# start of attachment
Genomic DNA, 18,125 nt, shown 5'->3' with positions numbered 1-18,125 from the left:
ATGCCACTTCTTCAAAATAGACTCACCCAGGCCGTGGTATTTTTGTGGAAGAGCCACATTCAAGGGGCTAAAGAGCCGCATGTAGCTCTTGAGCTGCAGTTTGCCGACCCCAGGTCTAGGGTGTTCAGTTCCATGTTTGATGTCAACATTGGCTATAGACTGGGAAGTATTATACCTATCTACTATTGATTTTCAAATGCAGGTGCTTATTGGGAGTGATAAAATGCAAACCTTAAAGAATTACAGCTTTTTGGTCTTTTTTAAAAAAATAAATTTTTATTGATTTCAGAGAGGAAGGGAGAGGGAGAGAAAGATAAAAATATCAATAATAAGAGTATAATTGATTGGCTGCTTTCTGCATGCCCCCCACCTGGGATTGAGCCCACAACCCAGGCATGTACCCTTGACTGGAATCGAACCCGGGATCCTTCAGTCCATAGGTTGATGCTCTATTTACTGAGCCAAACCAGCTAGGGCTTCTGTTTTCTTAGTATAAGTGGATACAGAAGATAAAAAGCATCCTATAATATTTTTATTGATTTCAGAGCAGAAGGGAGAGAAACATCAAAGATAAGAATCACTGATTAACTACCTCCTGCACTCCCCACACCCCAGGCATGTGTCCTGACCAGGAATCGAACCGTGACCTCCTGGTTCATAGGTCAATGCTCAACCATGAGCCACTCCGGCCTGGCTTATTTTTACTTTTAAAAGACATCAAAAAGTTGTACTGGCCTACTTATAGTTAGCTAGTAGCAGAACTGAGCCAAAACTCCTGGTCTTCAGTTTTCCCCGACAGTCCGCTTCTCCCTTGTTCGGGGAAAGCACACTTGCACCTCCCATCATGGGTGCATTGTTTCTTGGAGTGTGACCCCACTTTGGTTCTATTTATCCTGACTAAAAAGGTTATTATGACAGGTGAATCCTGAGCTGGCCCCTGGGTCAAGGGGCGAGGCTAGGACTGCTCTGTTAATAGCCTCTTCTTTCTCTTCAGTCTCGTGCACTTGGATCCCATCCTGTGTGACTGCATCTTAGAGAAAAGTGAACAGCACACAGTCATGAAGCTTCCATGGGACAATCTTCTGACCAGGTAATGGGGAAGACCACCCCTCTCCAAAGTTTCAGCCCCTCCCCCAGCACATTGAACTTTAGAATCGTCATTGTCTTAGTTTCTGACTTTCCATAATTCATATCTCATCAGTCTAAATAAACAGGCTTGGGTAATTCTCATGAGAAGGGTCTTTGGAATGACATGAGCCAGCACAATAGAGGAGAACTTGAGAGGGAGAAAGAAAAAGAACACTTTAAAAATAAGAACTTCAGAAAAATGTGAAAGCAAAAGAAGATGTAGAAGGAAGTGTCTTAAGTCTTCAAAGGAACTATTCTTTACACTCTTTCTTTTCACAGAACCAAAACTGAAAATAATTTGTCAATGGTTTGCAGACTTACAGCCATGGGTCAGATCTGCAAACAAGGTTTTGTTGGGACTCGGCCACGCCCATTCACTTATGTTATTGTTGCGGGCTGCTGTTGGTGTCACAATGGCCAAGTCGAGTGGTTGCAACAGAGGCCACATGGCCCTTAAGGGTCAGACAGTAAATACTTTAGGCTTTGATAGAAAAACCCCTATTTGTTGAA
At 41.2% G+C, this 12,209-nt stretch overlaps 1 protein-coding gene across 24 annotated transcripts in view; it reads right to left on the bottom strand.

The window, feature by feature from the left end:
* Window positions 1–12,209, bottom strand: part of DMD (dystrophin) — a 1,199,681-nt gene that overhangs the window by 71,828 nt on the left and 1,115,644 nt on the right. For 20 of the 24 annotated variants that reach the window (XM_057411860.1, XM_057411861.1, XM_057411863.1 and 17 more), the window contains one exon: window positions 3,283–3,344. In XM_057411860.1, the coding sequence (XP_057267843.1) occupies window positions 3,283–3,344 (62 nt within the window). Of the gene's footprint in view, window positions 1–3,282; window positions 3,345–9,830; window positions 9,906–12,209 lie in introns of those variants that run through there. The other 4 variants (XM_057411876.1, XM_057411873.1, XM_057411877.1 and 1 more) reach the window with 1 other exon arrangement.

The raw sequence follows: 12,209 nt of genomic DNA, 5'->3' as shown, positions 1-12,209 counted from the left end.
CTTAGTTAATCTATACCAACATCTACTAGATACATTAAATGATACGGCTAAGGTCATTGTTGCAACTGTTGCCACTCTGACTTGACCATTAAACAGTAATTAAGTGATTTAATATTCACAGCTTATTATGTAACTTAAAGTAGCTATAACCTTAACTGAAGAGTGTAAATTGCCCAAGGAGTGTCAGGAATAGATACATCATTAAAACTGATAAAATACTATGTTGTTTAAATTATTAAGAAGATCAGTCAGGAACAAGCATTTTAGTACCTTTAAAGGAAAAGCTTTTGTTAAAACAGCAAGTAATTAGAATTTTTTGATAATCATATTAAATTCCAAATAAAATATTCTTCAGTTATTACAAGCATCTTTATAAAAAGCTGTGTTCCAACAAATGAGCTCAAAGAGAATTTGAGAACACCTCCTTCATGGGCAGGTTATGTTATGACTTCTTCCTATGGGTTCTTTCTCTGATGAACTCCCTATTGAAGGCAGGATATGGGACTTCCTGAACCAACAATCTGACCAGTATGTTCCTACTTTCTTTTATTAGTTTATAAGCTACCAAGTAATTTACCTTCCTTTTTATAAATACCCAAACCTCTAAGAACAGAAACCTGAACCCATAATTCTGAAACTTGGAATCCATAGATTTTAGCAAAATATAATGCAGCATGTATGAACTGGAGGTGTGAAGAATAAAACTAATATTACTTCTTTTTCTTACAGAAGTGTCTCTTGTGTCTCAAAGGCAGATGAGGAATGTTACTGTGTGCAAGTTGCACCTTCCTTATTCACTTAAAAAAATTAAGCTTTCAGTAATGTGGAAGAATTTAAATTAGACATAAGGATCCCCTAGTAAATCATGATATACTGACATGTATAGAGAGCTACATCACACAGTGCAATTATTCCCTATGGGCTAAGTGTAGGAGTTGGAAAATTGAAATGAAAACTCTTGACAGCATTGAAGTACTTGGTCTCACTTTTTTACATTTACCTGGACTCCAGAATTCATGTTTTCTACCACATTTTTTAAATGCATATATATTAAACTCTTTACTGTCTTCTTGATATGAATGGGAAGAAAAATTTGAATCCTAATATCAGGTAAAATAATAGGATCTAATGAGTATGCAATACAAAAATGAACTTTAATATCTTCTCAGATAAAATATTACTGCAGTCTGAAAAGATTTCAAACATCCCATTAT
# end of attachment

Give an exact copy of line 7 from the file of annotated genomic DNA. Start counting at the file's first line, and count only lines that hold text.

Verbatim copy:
CTTAGTTAATCTATACCAACATCTACTAGATACATTAAATGATACGGCTAAGGTCATTGTTGCAACTGTTGCCACTCTGACTTGACCATTAAACAGTAATTAAGTGATTTAATATTCACAGCTTATTATGTAACTTAAAGTAGCTATAACCTTAACTGAAGAGTGTAAATTGCCCAAGGAGTGTCAGGAATAGATACATCATTAAAACTGATAAAATACTATGTTGTTTAAATTATTAAGAAGATCAGTCAGGAACAAGCATTTTAGTACCTTTAAAGGAAAAGCTTTTGTTAAAACAGCAAGTAATTAGAATTTTTTGATAATCATATTAAATTCCAAATAAAATATTCTTCAGTTATTACAAGCATCTTTATAAAAAGCTGTGTTCCAACAAATGAGCTCAAAGAGAATTTGAGAACACCTCCTTCATGGGCAGGTTATGTTATGACTTCTTCCTATGGGTTCTTTCTCTGATGAACTCCCTATTGAAGGCAGGATATGGGACTTCCTGAACCAACAATCTGACCAGTATGTTCCTACTTTCTTTTATTAGTTTATAAGCTACCAAGTAATTTACCTTCCTTTTTATAAATACCCAAACCTCTAAGAACAGAAACCTGAACCCATAATTCTGAAACTTGGAATCCATAGATTTTAGCAAAATATAATGCAGCATGTATGAACTGGAGGTGTGAAGAATAAAACTAATATTACTTCTTTTTCTTACAGAAGTGTCTCTTGTGTCTCAAAGGCAGATGAGGAATGTTACTGTGTGCAAGTTGCACCTTCCTTATTCACTTAAAAAAATTAAGCTTTCAGTAATGTGGAAGAATTTAAATTAGACATAAGGATCCCCTAGTAAATCATGATATACTGACATGTATAGAGAGCTACATCACACAGTGCAATTATTCCCTATGGGCTAAGTGTAGGAGTTGGAAAATTGAAATGAAAACTCTTGACAGCATTGAAGTACTTGGTCTCACTTTTTTACATTTACCTGGACTCCAGAATTCATGTTTTCTACCACATTTTTTAAATGCATATATATTAAACTCTTTACTGTCTTCTTGATATGAATGGGAAGAAAAATTTGAATCCTAATATCAGGTAAAATAATAGGATCTAATGAGTATGCAATACAAAAATGAACTTTAATATCTTCTCAGATAAAATATTACTGCAGTCTGAAAAGATTTCAAACATCCCATTAT